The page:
666 F2d 189 Consolidated Motor Inns Consolidated Motor Inns v. Bva Credit Corporation
666 F.2d 189
Bankr. L. Rep. P 68,565
In the Matter of CONSOLIDATED MOTOR INNS, Debtor,
CONSOLIDATED MOTOR INNS, Appellant,
BVA CREDIT CORPORATION, Appellee.
United States Court of Appeals,
Jan. 22, 1982.
Charles E. Campbell, Atlanta, Ga., for appellant.
Arthur B. Seymour, Atlanta, Ga., for appellee.
Appeal from the United States District Court for the Northern District of Georgia.
Before GODBOLD, Chief Judge, BROWN, CHARLES CLARK, RONEY, GEE, TJOFLAT, FAY, RUBIN, VANCE, KRAVITCH, FRANK M. JOHNSON, JR., GARZA, HENDERSON, REAVLEY, POLITZ, HATCHETT, ANDERSON, RANDALL, TATE, SAM D. JOHNSON, THOMAS A. CLARK, WILLIAMS and GARWOOD, Circuit Judges.**
VANCE, Circuit Judge:
This case comes before the en banc court for reconsideration of the panel's holding that there is an inconsistency between Chapter XII of the "old" Bankruptcy Act, 11 U.S.C. § 906 et seq., and section 5(j) of that Act, 11 U.S.C. § 23(j).1
The facts are set forth in detail in the vacated opinion of the panel at 632 F.2d 1178 (5th Cir. 1980). We repeat them only to the extent required to pose the issue before us.
Consolidated Motor Inns (CMI), a Georgia limited partnership, filed a petition in the bankruptcy court under Chapter XII. In due course CMI proposed a "Plan of Arrangement" that won approval of an overwhelming majority of its creditors. The plan provided that confirmation would bar all claims by CMI's creditors against the partners and their spouses for debts arising out of the partnership business and required that checks issued to partnership creditors bear a restrictive endorsement stating that acceptance by the payee released CMI, its partners and their spouses. BVA Credit Corporation, a creditor that had not assented to the plan, refused the tendered check and appealed to the district court.
The district court invalidated the discharge of individual partners and their spouses and on remand the bankruptcy court ordered all uncashed checks reissued without the restrictive endorsement. CMI's appeal to this court from the district court's affirmance of that action of the bankruptcy court resulted in the vacated panel opinion that reversed the district court. The panel held that the district court erred in striking the discharges of the individual partners and their spouses as provided in the confirmed plan because the panel concluded that section 5(j) is inconsistent with Chapter XII and therefore inapplicable.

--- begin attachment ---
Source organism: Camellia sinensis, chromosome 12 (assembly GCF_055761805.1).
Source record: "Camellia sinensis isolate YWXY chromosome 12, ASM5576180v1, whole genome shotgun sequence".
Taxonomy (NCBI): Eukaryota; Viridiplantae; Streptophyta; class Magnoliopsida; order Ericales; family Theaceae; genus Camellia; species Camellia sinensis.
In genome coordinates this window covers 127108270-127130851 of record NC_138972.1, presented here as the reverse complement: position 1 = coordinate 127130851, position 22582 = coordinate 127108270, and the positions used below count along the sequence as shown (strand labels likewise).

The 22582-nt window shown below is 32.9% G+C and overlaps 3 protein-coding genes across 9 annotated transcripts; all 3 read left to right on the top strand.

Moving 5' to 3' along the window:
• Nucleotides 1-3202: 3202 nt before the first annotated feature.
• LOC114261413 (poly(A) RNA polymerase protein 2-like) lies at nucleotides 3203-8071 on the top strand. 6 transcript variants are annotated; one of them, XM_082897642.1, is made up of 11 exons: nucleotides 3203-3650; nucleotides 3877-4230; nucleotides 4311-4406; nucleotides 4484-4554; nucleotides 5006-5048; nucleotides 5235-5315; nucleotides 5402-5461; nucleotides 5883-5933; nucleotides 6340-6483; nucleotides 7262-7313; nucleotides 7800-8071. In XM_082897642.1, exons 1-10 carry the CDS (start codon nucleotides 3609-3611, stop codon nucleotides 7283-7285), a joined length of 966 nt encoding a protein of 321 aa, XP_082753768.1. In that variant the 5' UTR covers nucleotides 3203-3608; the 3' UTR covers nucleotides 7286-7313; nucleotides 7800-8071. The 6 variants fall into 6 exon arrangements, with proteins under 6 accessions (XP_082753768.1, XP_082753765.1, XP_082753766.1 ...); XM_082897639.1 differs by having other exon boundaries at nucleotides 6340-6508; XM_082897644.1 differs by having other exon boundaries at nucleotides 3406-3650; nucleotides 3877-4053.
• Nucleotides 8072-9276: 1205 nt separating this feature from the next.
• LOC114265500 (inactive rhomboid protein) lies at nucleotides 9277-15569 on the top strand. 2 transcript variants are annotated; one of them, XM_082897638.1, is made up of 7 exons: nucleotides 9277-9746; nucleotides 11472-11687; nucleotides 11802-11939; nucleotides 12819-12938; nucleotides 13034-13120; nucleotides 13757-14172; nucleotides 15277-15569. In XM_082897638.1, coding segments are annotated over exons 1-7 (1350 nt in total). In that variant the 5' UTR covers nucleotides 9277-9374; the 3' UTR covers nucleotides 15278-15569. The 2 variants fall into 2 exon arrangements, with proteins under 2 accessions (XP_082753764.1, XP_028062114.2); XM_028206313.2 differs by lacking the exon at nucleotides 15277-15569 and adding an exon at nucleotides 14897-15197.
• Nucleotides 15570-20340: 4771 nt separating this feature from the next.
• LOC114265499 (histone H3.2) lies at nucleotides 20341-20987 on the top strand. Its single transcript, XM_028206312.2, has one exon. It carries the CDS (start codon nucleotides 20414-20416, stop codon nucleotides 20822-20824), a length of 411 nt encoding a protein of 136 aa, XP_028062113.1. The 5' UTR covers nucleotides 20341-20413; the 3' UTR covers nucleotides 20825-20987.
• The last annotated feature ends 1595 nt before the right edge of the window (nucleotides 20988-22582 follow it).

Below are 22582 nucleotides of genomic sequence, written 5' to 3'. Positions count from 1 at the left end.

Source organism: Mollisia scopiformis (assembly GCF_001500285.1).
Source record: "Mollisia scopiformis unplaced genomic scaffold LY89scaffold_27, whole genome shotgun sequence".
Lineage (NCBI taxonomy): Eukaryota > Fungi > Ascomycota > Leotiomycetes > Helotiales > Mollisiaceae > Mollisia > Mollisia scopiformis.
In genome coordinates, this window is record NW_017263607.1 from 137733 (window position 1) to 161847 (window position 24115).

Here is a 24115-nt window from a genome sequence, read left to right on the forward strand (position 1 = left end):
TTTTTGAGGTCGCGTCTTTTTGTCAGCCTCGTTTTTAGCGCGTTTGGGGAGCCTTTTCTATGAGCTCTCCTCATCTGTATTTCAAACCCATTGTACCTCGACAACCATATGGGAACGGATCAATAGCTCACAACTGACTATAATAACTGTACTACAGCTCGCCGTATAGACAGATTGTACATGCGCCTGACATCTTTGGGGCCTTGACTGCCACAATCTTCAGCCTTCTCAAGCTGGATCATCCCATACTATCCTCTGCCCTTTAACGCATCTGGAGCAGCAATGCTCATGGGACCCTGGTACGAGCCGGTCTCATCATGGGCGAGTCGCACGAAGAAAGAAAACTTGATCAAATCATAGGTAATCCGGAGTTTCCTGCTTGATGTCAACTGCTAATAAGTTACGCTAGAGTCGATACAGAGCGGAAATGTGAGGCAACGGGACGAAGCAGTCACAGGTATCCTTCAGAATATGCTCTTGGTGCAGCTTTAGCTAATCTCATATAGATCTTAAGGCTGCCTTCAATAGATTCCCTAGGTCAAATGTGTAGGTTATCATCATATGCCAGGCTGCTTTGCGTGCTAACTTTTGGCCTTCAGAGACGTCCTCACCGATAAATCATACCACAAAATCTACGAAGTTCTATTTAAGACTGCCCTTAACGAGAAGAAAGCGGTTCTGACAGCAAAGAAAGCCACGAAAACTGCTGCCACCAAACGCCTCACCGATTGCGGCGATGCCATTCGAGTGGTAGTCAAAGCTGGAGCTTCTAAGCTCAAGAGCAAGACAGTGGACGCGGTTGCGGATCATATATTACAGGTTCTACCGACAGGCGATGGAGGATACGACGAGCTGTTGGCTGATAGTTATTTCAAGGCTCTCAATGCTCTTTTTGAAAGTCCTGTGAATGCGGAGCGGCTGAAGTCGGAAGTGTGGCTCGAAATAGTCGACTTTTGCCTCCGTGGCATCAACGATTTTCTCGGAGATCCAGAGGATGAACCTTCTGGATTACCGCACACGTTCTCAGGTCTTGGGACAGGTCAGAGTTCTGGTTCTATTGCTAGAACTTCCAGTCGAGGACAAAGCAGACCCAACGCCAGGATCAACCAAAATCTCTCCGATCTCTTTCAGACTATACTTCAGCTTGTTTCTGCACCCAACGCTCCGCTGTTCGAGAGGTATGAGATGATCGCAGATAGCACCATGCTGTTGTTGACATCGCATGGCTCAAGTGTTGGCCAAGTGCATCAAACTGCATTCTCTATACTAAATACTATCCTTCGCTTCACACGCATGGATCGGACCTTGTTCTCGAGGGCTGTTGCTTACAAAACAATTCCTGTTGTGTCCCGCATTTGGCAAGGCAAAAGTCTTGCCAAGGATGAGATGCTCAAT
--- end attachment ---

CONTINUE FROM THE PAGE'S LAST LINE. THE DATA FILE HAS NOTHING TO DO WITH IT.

Section 5(j), which is found in the "old" Act's straight bankruptcy chapters, provides:
The discharge of a partnership shall not discharge the individual partners thereof from the partnership debts. A general partner adjudged a bankrupt either in a joint or separate proceeding may, pursuant to the provisions of this title, obtain a discharge from his partnership and individual debts.
11 U.S.C. § 23(j). In a straight bankruptcy under this statute discharge of a partnership clearly does not have the effect of discharging nonpetitioning individual partners. Liberty National Bank v. Bear, 276 U.S. 215, 220-21, 48 S.Ct. 252, 253-54, 72 L.Ed. 536 (1928).
Section 4.02 of Chapter XII, which governs this proceeding, provides:
The provisions of chapters 1 to 7 of this title, shall, insofar as they are not inconsistent or in conflict with the provisions of this chapter, apply to proceedings under this chapter ....
11 U.S.C. § 802.
We disagree with the holding of the panel that the provisions are inconsistent and find that the partners and their wives, as individuals, were not discharged under the plan the creditors approved. In reaching this conclusion we follow language of the tenth circuit in Acme Tool, Inc. v. Flesher, 309 F.2d 636 (10th Cir. 1962):
The Bankruptcy Act provides that the discharge of a partnership does not discharge the individual general partners from the partnership debts. This provision is not inconsistent or in conflict with Chapter 12 and applies to proceedings thereunder. Hence, the confirmation of the arrangement and the discharge of the partnership could not as a matter of law release and discharge the individual partners, none of whom were parties to the Chapter 12 proceedings.